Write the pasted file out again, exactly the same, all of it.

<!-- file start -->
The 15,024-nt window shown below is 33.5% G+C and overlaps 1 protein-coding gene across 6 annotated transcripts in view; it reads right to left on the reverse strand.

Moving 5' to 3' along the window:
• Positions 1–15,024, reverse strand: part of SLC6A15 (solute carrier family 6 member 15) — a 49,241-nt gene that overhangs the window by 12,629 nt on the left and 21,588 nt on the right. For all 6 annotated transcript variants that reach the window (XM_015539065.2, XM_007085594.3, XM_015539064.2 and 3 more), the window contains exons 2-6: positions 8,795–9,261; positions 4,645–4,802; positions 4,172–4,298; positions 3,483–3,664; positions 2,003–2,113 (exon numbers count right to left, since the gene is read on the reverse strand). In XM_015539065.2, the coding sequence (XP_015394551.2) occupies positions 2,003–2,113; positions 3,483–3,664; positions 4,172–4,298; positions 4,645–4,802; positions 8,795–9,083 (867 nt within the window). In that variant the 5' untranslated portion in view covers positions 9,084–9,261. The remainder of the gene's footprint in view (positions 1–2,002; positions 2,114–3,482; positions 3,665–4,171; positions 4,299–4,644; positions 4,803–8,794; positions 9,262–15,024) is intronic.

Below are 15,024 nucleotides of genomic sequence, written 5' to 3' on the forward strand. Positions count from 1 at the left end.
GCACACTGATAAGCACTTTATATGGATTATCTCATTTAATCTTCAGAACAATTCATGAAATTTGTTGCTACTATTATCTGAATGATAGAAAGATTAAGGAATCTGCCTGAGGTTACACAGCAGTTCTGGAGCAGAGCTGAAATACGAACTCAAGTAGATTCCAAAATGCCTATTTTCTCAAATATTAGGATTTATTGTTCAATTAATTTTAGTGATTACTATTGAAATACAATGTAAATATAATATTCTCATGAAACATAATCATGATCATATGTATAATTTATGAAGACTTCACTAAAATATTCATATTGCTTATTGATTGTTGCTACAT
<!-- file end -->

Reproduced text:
The 15,024-nt window shown below is 33.5% G+C and overlaps 1 protein-coding gene across 6 annotated transcripts in view; it reads right to left on the reverse strand.

Moving 5' to 3' along the window:
• Positions 1–15,024, reverse strand: part of SLC6A15 (solute carrier family 6 member 15) — a 49,241-nt gene that overhangs the window by 12,629 nt on the left and 21,588 nt on the right. For all 6 annotated transcript variants that reach the window (XM_015539065.2, XM_007085594.3, XM_015539064.2 and 3 more), the window contains exons 2-6: positions 8,795–9,261; positions 4,645–4,802; positions 4,172–4,298; positions 3,483–3,664; positions 2,003–2,113 (exon numbers count right to left, since the gene is read on the reverse strand). In XM_015539065.2, the coding sequence (XP_015394551.2) occupies positions 2,003–2,113; positions 3,483–3,664; positions 4,172–4,298; positions 4,645–4,802; positions 8,795–9,083 (867 nt within the window). In that variant the 5' untranslated portion in view covers positions 9,084–9,261. The remainder of the gene's footprint in view (positions 1–2,002; positions 2,114–3,482; positions 3,665–4,171; positions 4,299–4,644; positions 4,803–8,794; positions 9,262–15,024) is intronic.

Below are 15,024 nucleotides of genomic sequence, written 5' to 3' on the forward strand. Positions count from 1 at the left end.
GCACACTGATAAGCACTTTATATGGATTATCTCATTTAATCTTCAGAACAATTCATGAAATTTGTTGCTACTATTATCTGAATGATAGAAAGATTAAGGAATCTGCCTGAGGTTACACAGCAGTTCTGGAGCAGAGCTGAAATACGAACTCAAGTAGATTCCAAAATGCCTATTTTCTCAAATATTAGGATTTATTGTTCAATTAATTTTAGTGATTACTATTGAAATACAATGTAAATATAATATTCTCATGAAACATAATCATGATCATATGTATAATTTATGAAGACTTCACTAAAATATTCATATTGCTTATTGATTGTTGCTACAT